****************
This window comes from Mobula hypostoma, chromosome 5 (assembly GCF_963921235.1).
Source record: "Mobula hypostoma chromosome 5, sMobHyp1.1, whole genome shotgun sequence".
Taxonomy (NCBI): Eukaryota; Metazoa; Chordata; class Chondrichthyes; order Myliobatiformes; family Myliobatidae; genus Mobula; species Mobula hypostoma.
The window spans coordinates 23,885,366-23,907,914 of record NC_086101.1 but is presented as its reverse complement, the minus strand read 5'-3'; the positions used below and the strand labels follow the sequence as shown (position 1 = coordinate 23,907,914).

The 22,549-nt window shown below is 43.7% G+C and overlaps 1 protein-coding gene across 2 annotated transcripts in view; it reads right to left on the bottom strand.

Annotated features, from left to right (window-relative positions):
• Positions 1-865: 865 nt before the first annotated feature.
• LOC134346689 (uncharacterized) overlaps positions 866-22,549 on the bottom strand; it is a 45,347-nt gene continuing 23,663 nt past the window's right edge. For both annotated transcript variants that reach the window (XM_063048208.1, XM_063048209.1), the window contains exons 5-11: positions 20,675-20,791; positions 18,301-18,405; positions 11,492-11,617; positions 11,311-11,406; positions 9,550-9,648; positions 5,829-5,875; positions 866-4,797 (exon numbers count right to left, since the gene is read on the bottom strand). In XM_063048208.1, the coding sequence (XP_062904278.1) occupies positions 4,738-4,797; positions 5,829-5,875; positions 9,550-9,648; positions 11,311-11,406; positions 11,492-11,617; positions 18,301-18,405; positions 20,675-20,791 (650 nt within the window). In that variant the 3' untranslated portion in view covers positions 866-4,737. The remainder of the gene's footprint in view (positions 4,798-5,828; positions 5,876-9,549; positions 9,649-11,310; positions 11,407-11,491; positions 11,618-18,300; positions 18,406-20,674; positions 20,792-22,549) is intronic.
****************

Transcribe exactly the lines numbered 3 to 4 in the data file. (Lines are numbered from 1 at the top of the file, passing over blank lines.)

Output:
Taxonomy (NCBI): Eukaryota; Metazoa; Chordata; class Chondrichthyes; order Myliobatiformes; family Myliobatidae; genus Mobula; species Mobula hypostoma.
The window spans coordinates 23,885,366-23,907,914 of record NC_086101.1 but is presented as its reverse complement, the minus strand read 5'-3'; the positions used below and the strand labels follow the sequence as shown (position 1 = coordinate 23,907,914).